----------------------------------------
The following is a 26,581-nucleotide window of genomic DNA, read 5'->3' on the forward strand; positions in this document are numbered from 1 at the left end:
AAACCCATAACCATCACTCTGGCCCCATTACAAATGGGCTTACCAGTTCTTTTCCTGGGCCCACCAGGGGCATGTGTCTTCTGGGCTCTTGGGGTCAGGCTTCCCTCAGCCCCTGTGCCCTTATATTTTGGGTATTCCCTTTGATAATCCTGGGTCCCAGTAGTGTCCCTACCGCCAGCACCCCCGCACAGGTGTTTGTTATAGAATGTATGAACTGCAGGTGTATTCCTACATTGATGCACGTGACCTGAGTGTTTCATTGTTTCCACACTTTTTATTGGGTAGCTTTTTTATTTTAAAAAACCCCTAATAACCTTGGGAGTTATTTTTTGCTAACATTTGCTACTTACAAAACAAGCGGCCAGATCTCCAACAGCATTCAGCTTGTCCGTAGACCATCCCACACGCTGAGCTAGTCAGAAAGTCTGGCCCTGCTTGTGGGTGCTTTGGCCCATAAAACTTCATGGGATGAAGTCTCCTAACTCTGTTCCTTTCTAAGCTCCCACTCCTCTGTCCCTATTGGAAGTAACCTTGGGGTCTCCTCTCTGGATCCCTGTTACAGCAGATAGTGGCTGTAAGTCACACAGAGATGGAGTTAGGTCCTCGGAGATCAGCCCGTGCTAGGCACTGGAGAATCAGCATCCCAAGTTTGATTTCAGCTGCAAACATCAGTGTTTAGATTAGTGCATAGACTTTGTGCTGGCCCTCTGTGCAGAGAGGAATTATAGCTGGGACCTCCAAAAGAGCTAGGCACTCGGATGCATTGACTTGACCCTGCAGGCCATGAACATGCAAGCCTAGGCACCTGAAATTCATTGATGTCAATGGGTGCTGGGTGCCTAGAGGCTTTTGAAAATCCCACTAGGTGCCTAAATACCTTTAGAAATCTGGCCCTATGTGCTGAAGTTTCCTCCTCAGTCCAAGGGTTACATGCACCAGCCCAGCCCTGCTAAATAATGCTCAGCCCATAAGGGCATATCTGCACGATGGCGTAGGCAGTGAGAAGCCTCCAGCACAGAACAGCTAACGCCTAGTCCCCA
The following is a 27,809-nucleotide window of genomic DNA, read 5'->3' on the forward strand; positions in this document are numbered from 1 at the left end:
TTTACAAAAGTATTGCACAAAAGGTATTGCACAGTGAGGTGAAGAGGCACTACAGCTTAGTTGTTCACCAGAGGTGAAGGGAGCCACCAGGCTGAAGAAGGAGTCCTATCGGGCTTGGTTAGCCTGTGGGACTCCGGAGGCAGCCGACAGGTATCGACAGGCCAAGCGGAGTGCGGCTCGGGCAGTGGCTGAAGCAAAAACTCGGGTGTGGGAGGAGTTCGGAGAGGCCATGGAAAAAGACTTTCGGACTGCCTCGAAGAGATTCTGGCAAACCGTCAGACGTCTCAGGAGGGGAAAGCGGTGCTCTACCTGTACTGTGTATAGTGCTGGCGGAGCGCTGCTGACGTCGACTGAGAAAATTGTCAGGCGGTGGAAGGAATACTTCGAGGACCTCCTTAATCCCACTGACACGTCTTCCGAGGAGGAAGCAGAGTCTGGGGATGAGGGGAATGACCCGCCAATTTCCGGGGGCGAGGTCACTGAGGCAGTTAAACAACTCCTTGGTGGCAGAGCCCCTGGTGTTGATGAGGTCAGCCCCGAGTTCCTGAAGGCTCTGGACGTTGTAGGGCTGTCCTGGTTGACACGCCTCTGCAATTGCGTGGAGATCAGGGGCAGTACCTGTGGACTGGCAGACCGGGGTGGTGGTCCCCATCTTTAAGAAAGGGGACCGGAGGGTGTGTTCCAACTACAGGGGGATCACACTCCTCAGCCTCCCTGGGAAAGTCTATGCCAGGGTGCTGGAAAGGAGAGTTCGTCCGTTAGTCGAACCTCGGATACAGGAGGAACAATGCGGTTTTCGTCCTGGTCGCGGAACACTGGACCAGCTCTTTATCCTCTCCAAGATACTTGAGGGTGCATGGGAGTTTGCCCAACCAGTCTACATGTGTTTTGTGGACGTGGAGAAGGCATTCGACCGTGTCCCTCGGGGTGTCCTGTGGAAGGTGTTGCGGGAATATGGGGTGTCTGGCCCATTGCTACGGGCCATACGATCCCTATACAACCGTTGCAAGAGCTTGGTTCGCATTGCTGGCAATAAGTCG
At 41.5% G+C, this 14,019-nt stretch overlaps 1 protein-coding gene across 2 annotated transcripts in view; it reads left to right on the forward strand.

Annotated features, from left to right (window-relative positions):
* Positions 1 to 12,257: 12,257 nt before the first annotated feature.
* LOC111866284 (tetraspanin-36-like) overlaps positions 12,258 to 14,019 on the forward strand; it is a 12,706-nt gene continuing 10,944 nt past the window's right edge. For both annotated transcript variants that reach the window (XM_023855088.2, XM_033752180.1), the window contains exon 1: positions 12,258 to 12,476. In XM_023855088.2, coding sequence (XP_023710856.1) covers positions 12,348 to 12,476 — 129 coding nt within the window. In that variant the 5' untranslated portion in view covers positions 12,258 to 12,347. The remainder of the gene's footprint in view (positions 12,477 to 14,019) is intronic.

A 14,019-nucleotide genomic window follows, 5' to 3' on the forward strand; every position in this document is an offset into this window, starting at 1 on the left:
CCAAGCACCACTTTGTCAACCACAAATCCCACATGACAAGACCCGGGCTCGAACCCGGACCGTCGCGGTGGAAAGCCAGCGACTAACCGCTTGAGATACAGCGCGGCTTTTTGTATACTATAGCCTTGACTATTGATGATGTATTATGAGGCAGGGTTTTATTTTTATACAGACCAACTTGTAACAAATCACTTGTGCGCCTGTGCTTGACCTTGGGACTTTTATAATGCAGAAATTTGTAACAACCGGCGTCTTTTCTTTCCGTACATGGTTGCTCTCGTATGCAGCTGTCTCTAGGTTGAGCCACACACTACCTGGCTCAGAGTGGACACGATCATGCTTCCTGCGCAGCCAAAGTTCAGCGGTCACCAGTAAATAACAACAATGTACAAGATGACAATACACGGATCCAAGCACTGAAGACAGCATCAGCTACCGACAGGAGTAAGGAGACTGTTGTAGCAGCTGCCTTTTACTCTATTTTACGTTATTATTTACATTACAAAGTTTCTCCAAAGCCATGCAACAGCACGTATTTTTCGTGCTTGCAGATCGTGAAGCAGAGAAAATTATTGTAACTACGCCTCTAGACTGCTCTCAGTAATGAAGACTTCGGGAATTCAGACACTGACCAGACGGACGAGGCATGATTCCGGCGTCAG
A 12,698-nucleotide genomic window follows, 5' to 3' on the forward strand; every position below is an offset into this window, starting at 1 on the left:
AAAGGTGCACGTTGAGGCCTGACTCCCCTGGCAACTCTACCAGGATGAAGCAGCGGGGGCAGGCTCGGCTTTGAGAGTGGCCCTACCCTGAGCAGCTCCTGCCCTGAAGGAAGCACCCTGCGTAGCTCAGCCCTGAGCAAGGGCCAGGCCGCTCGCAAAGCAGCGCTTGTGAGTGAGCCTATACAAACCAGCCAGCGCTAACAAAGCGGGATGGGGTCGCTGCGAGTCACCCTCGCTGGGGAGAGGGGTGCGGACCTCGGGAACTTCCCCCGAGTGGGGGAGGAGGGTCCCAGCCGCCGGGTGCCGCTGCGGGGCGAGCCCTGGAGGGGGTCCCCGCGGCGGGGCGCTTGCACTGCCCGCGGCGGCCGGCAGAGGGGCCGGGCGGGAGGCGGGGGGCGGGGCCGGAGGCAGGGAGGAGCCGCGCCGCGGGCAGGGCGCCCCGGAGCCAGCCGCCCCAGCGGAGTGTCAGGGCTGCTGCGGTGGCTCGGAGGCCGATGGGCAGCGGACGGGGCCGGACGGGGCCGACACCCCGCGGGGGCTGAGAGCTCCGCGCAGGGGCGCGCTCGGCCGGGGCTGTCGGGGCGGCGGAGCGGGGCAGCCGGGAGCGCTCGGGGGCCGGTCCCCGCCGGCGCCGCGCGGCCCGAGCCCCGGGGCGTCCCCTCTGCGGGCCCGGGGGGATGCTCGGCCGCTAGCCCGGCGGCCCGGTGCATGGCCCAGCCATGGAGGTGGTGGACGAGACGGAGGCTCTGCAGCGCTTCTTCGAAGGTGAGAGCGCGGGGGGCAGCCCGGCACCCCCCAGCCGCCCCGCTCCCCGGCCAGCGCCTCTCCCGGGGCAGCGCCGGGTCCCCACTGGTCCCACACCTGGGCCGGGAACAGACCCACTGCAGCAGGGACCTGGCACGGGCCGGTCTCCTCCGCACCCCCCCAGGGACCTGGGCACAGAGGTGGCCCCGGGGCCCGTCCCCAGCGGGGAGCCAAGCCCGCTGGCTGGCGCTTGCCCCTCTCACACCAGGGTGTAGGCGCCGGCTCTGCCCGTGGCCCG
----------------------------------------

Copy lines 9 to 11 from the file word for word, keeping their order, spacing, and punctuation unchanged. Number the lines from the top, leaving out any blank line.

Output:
A 14,019-nucleotide genomic window follows, 5' to 3' on the forward strand; every position in this document is an offset into this window, starting at 1 on the left:
CCAAGCACCACTTTGTCAACCACAAATCCCACATGACAAGACCCGGGCTCGAACCCGGACCGTCGCGGTGGAAAGCCAGCGACTAACCGCTTGAGATACAGCGCGGCTTTTTGTATACTATAGCCTTGACTATTGATGATGTATTATGAGGCAGGGTTTTATTTTTATACAGACCAACTTGTAACAAATCACTTGTGCGCCTGTGCTTGACCTTGGGACTTTTATAATGCAGAAATTTGTAACAACCGGCGTCTTTTCTTTCCGTACATGGTTGCTCTCGTATGCAGCTGTCTCTAGGTTGAGCCACACACTACCTGGCTCAGAGTGGACACGATCATGCTTCCTGCGCAGCCAAAGTTCAGCGGTCACCAGTAAATAACAACAATGTACAAGATGACAATACACGGATCCAAGCACTGAAGACAGCATCAGCTACCGACAGGAGTAAGGAGACTGTTGTAGCAGCTGCCTTTTACTCTATTTTACGTTATTATTTACATTACAAAGTTTCTCCAAAGCCATGCAACAGCACGTATTTTTCGTGCTTGCAGATCGTGAAGCAGAGAAAATTATTGTAACTACGCCTCTAGACTGCTCTCAGTAATGAAGACTTCGGGAATTCAGACACTGACCAGACGGACGAGGCATGATTCCGGCGTCAG
A 12,698-nucleotide genomic window follows, 5' to 3' on the forward strand; every position below is an offset into this window, starting at 1 on the left: